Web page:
Sembène’s investment in the power of ordinary people comes through in his portrayal of the Ceddo’s resistance to Islamic authority. Their defiance is symbolized through the use of the Ceddo’s sacred staff – the saamp. When Jogomaay, the Ceddo’s spokesman faces the king, the camera zooms in on the saamp as soon as he assertively plants it on the ground. With this action, the entire court goes quiet and the only sound one can hear is a loud thud coming from the repeated striking of this sacred staff on the ground. The authority commanded by this action is underscored by the fact that even King Sall is visibly shaken. Once again, the power of the people is asserted when Jogomaay uses the saamp to appeal to King Sall to stop the oppression from those external forces that now hold sway in the kingdom:
We want the insurgency to stop. The yield from out harvests belongs to us. You are King Demba Waar, you must pass a decree that nobody becomes enslaved. The forced conversion to Islam must be abolished because no religious faith is worth dying for.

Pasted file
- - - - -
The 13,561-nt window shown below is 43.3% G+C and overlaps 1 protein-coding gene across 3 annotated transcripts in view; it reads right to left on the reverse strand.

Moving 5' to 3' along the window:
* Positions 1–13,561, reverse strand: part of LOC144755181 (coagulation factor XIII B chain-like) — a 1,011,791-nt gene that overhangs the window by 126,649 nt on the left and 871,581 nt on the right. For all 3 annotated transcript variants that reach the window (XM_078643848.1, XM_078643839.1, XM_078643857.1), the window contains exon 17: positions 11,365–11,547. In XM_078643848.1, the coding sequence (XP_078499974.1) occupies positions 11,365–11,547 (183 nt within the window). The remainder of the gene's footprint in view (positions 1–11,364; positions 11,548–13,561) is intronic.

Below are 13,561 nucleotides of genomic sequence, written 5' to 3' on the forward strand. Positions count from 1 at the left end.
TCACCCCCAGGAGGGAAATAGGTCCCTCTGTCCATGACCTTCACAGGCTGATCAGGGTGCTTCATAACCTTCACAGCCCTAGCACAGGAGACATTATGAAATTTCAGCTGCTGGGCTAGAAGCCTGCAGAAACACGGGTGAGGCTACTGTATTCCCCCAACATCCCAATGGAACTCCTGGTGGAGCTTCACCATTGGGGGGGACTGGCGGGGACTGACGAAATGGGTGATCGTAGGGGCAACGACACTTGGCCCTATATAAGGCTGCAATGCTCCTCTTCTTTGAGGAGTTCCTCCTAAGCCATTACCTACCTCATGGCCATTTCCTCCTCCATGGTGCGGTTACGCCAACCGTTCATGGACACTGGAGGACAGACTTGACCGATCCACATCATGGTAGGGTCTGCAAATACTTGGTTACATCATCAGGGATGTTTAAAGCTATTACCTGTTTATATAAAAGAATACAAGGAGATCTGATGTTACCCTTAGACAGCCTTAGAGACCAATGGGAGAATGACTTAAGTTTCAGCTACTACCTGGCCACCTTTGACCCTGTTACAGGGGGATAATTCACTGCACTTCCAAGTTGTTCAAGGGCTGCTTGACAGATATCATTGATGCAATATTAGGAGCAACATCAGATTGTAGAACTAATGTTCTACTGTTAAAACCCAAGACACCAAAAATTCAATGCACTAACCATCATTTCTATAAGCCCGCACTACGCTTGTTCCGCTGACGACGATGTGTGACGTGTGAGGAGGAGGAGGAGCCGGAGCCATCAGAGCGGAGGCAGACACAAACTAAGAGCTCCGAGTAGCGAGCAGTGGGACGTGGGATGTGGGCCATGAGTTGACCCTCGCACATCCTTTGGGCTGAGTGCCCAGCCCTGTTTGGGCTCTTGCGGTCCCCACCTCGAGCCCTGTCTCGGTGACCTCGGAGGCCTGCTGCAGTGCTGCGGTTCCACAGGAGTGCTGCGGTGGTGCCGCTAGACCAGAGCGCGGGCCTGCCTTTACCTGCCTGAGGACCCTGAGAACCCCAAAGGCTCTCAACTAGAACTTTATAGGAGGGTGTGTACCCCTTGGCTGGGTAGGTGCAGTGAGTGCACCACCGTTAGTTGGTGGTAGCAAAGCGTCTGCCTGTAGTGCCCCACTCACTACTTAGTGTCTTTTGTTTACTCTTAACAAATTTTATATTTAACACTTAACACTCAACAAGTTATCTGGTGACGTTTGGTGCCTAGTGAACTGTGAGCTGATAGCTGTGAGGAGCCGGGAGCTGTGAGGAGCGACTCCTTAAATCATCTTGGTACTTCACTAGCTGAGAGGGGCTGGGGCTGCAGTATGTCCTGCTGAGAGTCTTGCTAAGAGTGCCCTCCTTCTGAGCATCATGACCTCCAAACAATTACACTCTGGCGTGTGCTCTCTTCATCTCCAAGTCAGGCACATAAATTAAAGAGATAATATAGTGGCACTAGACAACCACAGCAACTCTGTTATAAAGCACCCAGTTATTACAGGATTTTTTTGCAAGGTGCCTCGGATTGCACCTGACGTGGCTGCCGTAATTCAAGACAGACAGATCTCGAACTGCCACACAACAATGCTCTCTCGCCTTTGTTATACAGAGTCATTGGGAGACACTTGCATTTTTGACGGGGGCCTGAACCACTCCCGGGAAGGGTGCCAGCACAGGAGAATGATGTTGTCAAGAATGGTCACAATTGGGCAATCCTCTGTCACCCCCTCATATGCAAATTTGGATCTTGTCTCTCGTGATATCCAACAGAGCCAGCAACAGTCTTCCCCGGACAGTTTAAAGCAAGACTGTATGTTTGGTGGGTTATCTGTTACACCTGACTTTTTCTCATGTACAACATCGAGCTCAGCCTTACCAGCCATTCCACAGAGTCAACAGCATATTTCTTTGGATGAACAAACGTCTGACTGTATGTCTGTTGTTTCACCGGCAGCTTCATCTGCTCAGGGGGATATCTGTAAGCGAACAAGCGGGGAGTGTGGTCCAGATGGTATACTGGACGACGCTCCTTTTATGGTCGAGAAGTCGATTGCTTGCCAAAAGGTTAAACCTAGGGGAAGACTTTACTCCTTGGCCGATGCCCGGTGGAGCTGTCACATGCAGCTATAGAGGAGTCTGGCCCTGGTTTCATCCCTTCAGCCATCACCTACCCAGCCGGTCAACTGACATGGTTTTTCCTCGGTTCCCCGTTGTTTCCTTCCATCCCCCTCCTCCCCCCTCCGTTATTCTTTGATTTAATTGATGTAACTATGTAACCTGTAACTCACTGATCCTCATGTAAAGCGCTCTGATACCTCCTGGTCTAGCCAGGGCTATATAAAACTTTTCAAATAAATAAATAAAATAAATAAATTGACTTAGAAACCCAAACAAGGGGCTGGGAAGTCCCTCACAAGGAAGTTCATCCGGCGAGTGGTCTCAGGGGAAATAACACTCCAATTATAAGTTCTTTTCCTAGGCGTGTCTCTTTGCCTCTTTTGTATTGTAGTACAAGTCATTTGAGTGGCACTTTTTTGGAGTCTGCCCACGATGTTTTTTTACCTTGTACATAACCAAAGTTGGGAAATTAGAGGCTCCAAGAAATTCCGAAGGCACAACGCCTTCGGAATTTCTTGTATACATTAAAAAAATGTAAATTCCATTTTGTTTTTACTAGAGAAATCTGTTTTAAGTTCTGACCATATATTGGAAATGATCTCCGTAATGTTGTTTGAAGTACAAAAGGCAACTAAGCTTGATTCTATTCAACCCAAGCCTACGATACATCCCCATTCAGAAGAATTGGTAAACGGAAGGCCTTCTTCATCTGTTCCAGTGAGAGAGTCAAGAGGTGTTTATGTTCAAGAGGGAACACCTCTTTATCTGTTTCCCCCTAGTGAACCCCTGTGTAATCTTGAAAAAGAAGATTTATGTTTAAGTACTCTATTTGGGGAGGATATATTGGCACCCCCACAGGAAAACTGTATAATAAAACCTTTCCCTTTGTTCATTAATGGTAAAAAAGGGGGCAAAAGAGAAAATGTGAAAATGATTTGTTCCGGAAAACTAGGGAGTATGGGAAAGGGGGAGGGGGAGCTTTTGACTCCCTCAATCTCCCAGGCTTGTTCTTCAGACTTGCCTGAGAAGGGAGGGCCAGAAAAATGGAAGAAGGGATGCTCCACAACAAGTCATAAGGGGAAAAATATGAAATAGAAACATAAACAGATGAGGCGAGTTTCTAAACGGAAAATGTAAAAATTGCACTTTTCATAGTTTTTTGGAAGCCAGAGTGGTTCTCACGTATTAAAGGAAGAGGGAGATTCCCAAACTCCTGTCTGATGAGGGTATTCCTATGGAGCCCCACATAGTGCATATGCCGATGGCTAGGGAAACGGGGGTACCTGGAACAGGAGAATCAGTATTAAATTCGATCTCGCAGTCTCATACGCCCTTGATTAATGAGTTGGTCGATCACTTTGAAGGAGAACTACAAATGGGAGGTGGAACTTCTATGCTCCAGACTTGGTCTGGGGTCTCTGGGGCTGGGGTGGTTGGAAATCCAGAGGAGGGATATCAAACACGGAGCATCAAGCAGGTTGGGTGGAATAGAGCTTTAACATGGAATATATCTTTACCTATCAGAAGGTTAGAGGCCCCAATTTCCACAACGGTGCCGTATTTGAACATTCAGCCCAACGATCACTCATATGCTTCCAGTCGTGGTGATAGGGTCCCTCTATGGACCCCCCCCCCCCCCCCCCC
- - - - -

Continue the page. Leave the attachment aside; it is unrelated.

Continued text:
In another scene, the saamp as a symbol of resistance is used again when Jogomaay holds on to it and reminds Prince Biram of his duty as a member of the royal family: “Look carefully at the saamp, your duty is to go and rescue your sister.”
Apart from watching this ironic reversal of roles unfold, where an ordinary person is giving instructions to a member of the royal household, the audience also sees how governance can function without resorting to violence. With the events in the film, Sembène’s viewership is instructed about the potential for collaboration between the ruler and ruled where power need not be authoritarian in its exercise.
By using the Princess’s abduction as a narrative device, Sembène attempts to depict how people in power are alienated from ordinary people. As someone who is of royal heritage, the king knows nothing of human suffering and certainly not that of the commoners. Therefore, when the Ceddo kidnap the princess, they are giving the king a taste of what everyday life can be for people who are held hostage by the capriciousness of the ruling class. In this case, Sembène is not only using Senegalese history as a narrative vehicle, but also using it as an allegory for how abuses of power are visible in different eras and under various political dispositions. Sembène’s attempt to expose the consequences of cultural subjugation with reference to ancient Wolof history is also a reminder to his audience that ordinary people can learn from the past, its lessons neither being bound by time or influence.
Ekhua Agha is a pHD researcher at the University of Birbeck focusing on Senegalese filmmaker, Sembène Ousmane.